What is Formula one? What time is f1 race? If you’re new to Formula 1, you may have a few questions about the sport and how our action-packed tour of the world is staged year in, year out. Well, we’ve got you covered. In an all-in-one explainer, we take you through the basics from how the championship was formed to the circuits visited, the drivers behind the wheel and the teams involved up and down the pit lane…
What is Formula one?
Formula One (more commonly known as Formula 1 or F1) is the highest class of international racing for open-wheel single-seater formula racing cars sanctioned by the Fédération Internationale de l’Automobile (FIA).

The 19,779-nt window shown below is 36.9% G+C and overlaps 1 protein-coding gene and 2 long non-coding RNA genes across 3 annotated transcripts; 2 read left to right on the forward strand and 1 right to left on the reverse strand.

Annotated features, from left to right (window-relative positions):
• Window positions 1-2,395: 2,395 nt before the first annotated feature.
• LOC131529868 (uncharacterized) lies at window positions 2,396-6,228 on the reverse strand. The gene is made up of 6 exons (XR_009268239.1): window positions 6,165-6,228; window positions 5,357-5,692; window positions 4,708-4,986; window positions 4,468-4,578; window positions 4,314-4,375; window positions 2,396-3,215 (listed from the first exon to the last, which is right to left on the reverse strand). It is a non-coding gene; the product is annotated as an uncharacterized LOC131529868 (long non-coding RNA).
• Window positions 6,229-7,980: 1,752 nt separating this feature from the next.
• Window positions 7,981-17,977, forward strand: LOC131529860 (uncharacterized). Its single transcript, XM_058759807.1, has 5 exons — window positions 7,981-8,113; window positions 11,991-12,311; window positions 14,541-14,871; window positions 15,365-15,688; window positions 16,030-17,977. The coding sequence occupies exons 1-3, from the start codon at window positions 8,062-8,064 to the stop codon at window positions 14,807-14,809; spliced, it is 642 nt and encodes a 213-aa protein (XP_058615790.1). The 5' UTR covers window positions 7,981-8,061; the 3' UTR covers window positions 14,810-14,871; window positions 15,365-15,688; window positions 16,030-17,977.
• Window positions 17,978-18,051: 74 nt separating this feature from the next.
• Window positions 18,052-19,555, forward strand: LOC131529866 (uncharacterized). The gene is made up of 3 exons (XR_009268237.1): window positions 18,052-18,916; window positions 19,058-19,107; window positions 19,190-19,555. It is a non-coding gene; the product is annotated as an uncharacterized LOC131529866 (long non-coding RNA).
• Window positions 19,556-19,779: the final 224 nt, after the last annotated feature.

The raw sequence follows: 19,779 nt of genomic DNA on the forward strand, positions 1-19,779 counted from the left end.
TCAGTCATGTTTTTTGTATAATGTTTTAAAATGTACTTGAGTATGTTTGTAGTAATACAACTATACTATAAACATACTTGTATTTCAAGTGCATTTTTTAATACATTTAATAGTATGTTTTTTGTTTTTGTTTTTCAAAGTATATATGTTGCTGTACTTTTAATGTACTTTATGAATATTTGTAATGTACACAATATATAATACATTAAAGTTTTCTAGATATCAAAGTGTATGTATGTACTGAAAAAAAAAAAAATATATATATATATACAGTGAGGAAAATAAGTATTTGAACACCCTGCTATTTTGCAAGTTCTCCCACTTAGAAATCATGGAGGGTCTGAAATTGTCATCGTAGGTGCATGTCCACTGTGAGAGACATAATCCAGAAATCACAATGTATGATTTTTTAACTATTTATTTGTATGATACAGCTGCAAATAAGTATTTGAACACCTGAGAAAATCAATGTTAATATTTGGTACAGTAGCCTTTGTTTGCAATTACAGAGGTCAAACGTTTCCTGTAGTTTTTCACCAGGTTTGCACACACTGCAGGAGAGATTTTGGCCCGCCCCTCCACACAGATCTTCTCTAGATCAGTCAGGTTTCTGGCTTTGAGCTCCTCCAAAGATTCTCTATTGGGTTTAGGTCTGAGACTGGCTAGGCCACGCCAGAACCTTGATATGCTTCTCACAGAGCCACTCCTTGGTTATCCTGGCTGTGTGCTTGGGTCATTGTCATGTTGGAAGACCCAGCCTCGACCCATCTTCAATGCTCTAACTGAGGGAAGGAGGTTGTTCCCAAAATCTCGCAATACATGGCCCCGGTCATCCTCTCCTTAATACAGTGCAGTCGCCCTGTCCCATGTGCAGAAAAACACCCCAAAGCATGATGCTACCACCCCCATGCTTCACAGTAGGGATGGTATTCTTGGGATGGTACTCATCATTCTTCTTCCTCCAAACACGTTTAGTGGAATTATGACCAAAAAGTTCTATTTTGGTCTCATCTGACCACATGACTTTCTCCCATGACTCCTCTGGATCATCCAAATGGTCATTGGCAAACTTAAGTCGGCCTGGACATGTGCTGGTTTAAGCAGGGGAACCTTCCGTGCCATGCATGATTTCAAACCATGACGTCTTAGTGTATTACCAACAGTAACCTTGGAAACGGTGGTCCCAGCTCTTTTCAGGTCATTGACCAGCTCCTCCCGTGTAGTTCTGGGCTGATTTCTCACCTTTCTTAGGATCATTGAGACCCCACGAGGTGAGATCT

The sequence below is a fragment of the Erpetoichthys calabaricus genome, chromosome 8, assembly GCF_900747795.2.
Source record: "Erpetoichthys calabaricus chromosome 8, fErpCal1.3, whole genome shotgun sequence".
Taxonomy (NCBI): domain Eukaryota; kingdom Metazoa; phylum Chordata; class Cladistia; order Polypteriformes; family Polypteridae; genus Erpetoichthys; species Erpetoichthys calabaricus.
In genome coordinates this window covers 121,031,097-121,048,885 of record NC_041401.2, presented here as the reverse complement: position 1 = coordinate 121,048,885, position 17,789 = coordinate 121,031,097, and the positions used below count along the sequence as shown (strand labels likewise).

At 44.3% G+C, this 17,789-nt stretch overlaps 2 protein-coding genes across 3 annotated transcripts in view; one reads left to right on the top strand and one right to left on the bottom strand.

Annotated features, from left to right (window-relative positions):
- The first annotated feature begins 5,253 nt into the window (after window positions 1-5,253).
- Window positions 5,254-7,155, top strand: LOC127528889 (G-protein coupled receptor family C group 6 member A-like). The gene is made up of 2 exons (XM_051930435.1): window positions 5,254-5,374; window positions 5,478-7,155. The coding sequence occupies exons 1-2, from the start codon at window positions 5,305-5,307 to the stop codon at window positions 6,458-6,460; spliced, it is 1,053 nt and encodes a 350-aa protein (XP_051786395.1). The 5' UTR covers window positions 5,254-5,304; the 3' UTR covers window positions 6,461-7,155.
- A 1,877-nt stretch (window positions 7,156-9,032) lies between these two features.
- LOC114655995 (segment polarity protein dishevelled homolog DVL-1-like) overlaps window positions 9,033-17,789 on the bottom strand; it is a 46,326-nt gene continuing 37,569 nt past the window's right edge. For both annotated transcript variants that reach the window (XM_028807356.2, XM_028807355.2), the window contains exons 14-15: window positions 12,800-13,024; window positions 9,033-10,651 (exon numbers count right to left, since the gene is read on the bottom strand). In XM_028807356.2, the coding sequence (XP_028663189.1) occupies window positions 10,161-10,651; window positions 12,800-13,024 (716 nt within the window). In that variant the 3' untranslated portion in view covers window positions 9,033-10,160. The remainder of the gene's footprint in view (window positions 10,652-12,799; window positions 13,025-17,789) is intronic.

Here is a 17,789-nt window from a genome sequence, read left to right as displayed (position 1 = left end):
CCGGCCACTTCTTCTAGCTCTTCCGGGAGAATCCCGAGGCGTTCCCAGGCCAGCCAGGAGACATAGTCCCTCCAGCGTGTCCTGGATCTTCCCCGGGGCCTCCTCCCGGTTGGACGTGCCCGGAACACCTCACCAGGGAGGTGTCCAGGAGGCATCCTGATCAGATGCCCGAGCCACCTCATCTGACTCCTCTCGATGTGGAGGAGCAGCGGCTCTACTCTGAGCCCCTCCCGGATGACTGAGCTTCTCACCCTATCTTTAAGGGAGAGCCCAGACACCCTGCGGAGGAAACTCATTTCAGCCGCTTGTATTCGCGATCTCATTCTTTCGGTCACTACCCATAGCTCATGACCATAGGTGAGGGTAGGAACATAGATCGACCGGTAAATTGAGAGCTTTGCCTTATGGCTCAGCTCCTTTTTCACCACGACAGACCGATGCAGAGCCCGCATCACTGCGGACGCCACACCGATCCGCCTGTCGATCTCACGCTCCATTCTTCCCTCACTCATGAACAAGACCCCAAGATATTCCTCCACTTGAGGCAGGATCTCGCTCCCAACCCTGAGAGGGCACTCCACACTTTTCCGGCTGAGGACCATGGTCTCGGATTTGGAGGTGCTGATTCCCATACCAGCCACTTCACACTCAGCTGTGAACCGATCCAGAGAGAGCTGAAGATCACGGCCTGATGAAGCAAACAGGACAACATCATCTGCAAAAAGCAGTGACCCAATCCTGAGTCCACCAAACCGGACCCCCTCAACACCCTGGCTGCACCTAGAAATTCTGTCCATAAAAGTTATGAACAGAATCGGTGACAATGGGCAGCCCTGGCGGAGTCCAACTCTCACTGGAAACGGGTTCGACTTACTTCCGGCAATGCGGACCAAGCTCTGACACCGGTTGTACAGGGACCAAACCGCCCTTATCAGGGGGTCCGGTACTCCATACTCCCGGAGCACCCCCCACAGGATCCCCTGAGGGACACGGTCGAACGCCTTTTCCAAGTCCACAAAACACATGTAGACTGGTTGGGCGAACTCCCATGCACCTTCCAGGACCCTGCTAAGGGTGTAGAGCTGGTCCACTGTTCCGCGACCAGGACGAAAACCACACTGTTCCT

The FIA Formula One World Championship has been one of the premier forms of racing around the world since its inaugural season in 1950. The word formula in the name refers to the set of rules to which all participants’ cars must conform.
A Formula One season consists of a series of races, known as Grands Prix. Grands Prix take place in multiple countries and continents around the world on either purpose-built circuits or closed public roads. Formula One is one of the premium forms of racing around the world and draws huge audiences.
A driver participating in a Formula One race should hold a valid Super Licence issued by the FIA. The performance of the drivers and the constructors of the car are evaluated at the end of each race by a points system. At the end of a season, the FIA aggregates the points scored by each and awards two annual World Championships: one each for the drivers and the constructors.
What is a Formula 1 qualifying session?